Attorney-General and Minister for Justice Jarrod Bleijie.
Attorney-General and Minister for Justice Jarrod Bleijie. Tom Huntley

Bleijie launches roof safety campaign after Rudd takes stand

SAUSAGE sizzles, stickers and televisions ads will all be part of a new Queensland Government campaign to warn workers about the dangers of working in ceilings, a day after the Royal Commission into the 2009 "pink batts scheme" heard from former Prime Minister Kevin Rudd.

Attorney-General Jarrod Bleijie stood with the father of Matthew Fuller, the first insulation installer killed during the rollout of the program, to announce the plan.

Mr Fuller's death would be followed by three more including that of Rockhampton teenager Rueben Barnes, 16, who was electrocuted as he entered an electrified ceiling to lay the foil insulation.

Mr Bleijie said while there may be more answers for the families from the Royal Commission, this was something that could be done immediately to help protect workers.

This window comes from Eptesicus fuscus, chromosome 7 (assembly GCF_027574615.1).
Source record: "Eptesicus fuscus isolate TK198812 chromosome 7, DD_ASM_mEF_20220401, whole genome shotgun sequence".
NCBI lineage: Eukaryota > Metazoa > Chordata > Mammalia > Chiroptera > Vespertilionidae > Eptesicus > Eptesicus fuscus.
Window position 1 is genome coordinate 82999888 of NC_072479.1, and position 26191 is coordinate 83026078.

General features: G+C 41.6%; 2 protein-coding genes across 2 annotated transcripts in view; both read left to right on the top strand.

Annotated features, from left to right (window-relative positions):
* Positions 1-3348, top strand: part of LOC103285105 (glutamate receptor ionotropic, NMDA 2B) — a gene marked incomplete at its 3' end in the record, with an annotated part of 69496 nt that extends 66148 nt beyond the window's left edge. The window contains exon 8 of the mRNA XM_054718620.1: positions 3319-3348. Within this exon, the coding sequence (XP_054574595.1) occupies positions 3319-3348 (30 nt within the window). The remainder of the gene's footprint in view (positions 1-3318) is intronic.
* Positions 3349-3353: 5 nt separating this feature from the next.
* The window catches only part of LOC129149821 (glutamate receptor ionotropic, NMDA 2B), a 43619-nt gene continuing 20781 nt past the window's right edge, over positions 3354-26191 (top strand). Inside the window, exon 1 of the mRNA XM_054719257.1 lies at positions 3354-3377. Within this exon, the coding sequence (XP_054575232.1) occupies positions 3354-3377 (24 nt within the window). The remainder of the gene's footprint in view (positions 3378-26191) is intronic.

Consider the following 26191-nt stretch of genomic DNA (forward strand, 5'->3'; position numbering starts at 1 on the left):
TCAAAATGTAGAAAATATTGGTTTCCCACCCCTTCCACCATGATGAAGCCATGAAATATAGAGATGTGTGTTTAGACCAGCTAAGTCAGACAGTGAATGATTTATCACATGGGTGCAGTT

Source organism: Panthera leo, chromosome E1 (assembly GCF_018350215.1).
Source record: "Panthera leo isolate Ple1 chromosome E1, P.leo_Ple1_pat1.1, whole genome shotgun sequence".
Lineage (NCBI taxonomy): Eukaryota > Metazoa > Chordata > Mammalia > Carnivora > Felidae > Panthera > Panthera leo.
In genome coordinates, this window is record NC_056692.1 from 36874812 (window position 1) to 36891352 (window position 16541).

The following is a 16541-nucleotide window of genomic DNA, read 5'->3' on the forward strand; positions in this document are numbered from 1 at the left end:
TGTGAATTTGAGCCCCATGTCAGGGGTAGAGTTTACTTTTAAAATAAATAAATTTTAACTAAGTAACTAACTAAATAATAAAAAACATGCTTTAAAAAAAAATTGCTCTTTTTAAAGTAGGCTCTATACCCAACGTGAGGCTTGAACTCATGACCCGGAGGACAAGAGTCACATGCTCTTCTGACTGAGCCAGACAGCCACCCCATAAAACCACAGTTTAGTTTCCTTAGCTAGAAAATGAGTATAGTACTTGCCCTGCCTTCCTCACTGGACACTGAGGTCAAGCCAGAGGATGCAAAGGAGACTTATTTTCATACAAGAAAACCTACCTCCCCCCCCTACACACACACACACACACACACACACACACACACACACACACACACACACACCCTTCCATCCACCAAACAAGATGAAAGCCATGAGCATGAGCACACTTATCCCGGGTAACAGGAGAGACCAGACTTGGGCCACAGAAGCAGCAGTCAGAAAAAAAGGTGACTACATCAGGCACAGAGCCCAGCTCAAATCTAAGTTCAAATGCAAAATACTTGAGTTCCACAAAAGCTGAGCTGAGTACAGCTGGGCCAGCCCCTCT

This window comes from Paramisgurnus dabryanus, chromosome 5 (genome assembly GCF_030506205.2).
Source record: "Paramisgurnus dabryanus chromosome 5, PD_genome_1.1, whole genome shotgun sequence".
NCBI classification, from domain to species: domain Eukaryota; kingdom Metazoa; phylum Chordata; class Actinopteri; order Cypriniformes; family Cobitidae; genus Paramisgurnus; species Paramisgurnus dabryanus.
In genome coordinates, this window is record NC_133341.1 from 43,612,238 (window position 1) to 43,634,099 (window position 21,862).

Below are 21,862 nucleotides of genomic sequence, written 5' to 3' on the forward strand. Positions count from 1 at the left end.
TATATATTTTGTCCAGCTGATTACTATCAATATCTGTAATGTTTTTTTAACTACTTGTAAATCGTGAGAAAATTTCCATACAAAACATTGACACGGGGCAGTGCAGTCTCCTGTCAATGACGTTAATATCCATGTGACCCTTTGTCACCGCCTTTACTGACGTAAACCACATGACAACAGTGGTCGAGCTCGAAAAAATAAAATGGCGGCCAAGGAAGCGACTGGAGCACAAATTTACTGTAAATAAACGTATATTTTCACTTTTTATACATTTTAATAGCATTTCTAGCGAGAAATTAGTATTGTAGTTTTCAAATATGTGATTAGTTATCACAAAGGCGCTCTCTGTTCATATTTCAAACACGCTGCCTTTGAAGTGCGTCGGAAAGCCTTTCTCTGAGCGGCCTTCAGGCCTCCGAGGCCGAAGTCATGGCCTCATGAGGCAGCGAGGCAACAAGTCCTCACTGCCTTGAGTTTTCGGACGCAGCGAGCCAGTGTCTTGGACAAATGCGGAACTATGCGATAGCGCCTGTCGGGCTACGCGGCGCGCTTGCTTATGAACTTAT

"TV, radio, newspaper and billboard ads will hit the airwaves and printers from this weekend, carrying a simple message: Stay safer up there, switch off down there," he said.

"There are serious electrical safety risks in our ceilings and the best and simplest way people can make them safer is to turn off all the main power at the switchboard before climbing up there."

On Thursday, Mr Rudd told the commission he was never advised of safety risks associated with the now-notorious home insulation scheme that was rushed out to stimulate the national economy in 2009.

After the deaths of Mr Fuller and Mr Barnes, Marcus Wilson died from heat exposure while working in an overheated ceiling.

In early 2010, Mitchell Sweeney's electrocution - the fourth and final death of the program - led to its end.

Free ceiling safety stickers can be ordered here.



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